Apr 21 2011
I am fond of a good manifesto, of documents that are a call to arms, an inspiration.
Call to arms
Arms strong and hands calloused, eyes open to the beauty of every morning. Our spirits are prepared for the long row still to hoe, our hearts full with the support of family and community. Let us unite, young farmers! Let us fight for the right to farmable land! To the pursuit of an equitable marketplace, and for recognition from society. We are here, we are indispensable, we are a cornerstone of the future of food. Let us welcome many new entrants into agriculture, striving to share our lessons, seeds and stories with generations to come. Now is the time for action.
What I especially like about this document is that its list of goals takes into account all sides of the story — the practical and spiritual, the huge and the small. I particularly appreciate this goal:
“A cultural revaluation of farming as an ambitious, worthwhile life-venture, celebrated by family, church, and society”.
I live in one of the core agricultural areas of the country, and I have dear friends who farm. And of course I grew up in a rural area, too; and still, this goal is a long row to hoe. Farming is incredibly difficult, brain-intensive, and absolutely vital: but basically unrecognized as a pillar of our society. But we, the hipster avant-garde — yes, even the urban, the technocratic, the cognoscenti, the fashion-forward — we can change things, and we must. Have I mentioned that some of the coolest people I know are farmers?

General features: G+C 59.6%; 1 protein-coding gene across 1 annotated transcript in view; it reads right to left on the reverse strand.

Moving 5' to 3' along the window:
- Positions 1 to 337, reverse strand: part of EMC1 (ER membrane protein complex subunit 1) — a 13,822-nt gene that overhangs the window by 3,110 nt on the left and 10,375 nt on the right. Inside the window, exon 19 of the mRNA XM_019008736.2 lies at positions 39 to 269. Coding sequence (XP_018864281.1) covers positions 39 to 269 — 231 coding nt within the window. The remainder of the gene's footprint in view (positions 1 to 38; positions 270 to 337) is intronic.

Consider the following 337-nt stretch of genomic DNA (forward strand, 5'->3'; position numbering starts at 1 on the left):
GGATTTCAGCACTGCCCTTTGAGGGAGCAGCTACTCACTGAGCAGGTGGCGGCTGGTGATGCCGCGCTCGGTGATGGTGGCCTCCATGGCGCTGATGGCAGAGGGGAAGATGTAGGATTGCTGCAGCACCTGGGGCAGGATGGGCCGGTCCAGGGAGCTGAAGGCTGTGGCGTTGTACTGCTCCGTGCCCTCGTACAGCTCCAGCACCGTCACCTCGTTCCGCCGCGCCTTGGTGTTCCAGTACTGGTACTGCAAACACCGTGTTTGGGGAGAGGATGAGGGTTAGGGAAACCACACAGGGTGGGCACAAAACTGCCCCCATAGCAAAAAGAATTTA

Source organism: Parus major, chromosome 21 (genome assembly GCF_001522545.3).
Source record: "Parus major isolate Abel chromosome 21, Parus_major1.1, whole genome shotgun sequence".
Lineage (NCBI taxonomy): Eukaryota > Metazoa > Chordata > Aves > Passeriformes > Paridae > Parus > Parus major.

The longer I live here in a farming community, and the more fashionable it becomes to know about food politics (thanks, Michael Pollan) and the more that the issues of farming and food become common topics (Jamie Oliver, anyone?), the more convinced I am that really working on the infrastructure of farming — the problems of health care and access to land and federal subsidies and everything else that the Greenhorns mention — is a core issue, something we must work on — right here, right now, literally in our backyards — to see a bright future and the world we want. School lunches, rural land preservation, safe water and a healthy. delicious diet — these are things that we cannot take for granted, this day or any other. Visit a farmer’s market; eat a local vegetable, and rejoice. Happy Earth day.
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